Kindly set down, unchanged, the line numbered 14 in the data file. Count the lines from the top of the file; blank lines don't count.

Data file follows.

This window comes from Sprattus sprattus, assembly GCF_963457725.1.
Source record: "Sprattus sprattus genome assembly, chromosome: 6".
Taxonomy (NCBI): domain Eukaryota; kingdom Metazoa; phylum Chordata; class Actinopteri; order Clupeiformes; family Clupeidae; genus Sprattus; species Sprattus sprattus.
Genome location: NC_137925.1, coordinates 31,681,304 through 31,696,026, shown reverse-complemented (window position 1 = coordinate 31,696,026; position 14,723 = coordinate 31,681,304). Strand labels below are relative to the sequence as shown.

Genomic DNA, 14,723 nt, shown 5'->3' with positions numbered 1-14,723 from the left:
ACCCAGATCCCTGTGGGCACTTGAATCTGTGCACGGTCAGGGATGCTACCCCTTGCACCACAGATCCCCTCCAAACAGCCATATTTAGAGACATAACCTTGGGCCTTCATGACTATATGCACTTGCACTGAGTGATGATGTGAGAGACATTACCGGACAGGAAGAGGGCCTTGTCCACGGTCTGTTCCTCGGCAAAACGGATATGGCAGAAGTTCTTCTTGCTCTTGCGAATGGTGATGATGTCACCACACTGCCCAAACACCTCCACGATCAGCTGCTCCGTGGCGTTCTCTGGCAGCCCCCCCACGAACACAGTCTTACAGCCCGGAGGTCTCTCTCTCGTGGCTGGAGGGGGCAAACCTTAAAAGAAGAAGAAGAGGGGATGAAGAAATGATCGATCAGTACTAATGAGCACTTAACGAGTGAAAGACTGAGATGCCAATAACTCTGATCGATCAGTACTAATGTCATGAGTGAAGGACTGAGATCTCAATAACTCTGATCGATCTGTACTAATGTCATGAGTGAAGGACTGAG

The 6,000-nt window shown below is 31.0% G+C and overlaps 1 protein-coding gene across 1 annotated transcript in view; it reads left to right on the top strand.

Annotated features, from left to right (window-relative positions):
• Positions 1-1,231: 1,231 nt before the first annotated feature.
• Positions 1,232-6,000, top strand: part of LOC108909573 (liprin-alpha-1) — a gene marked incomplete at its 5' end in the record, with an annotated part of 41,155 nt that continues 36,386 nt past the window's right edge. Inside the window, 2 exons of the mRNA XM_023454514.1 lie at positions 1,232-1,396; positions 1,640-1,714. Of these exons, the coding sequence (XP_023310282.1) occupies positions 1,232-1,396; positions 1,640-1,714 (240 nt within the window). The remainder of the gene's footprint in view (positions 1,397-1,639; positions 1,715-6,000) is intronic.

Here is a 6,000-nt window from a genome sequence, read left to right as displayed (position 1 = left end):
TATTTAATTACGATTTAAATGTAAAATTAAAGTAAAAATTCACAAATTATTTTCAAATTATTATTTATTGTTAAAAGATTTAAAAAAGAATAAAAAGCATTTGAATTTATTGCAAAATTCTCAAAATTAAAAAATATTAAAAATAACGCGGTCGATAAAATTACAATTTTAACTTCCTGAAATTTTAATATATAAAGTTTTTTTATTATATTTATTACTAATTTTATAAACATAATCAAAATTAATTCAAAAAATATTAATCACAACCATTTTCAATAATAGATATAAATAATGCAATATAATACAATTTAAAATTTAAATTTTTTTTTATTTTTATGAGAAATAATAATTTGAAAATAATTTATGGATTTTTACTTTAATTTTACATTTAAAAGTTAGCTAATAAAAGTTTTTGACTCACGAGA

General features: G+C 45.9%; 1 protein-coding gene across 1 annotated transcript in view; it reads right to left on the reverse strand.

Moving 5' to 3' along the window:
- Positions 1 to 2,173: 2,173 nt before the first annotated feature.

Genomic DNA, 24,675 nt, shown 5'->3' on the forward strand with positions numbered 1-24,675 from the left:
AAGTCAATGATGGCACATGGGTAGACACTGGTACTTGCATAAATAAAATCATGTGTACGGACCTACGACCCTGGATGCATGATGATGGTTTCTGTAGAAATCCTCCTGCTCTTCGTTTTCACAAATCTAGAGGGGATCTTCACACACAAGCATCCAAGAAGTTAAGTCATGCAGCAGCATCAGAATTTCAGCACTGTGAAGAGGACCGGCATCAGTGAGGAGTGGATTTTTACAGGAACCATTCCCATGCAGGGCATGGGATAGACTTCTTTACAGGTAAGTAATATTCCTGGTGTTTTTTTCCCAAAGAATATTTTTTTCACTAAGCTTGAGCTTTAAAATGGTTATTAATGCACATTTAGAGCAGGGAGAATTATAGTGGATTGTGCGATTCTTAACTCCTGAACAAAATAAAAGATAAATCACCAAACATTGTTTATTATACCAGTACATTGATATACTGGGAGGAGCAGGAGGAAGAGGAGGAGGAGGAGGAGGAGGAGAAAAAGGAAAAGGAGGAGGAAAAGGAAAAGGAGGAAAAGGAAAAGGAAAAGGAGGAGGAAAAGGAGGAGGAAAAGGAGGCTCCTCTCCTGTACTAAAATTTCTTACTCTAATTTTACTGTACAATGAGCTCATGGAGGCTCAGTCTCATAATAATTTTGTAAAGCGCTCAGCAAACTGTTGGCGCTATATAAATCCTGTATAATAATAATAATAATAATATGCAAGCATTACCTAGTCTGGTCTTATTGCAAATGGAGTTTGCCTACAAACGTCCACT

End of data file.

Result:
Moving 5' to 3' along the window: